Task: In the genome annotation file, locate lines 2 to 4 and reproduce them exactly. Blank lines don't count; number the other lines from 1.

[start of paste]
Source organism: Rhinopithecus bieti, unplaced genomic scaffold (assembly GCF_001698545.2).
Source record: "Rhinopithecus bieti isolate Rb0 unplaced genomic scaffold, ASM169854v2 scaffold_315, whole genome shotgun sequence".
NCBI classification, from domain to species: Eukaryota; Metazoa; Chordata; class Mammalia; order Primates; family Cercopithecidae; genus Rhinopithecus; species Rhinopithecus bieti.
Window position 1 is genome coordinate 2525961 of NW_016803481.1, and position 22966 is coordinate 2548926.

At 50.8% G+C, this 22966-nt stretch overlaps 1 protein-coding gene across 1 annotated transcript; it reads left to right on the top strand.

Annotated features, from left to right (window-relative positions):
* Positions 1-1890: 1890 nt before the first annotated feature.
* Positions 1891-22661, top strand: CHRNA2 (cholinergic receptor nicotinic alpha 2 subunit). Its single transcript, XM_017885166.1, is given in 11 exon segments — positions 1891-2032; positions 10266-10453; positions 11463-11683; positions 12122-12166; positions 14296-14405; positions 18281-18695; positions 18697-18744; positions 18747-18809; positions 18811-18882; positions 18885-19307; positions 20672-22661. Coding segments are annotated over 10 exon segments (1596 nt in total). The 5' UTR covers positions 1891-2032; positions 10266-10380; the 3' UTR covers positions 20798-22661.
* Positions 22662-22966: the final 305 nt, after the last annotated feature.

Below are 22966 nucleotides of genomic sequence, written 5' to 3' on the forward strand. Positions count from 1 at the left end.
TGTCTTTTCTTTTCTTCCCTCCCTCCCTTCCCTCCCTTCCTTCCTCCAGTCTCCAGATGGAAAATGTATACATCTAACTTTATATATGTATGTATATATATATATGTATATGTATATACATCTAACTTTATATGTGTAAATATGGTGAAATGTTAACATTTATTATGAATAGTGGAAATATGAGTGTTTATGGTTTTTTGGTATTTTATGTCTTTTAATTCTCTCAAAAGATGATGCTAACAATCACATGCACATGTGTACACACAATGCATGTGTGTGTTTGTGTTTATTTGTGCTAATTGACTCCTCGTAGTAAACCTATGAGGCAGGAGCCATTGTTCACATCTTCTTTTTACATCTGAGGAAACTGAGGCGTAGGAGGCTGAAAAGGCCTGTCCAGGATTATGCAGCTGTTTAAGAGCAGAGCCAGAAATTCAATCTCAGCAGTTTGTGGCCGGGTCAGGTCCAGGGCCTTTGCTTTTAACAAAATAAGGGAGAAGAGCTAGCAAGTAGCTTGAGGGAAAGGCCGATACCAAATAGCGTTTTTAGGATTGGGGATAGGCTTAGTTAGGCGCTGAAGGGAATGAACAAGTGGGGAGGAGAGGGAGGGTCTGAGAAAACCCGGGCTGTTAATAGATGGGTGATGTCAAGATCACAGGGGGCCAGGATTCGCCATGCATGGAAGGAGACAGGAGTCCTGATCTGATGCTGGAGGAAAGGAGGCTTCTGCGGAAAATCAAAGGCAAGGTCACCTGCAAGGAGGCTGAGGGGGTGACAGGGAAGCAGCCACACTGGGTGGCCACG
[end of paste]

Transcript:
Source record: "Rhinopithecus bieti isolate Rb0 unplaced genomic scaffold, ASM169854v2 scaffold_315, whole genome shotgun sequence".
NCBI classification, from domain to species: Eukaryota; Metazoa; Chordata; class Mammalia; order Primates; family Cercopithecidae; genus Rhinopithecus; species Rhinopithecus bieti.
Window position 1 is genome coordinate 2525961 of NW_016803481.1, and position 22966 is coordinate 2548926.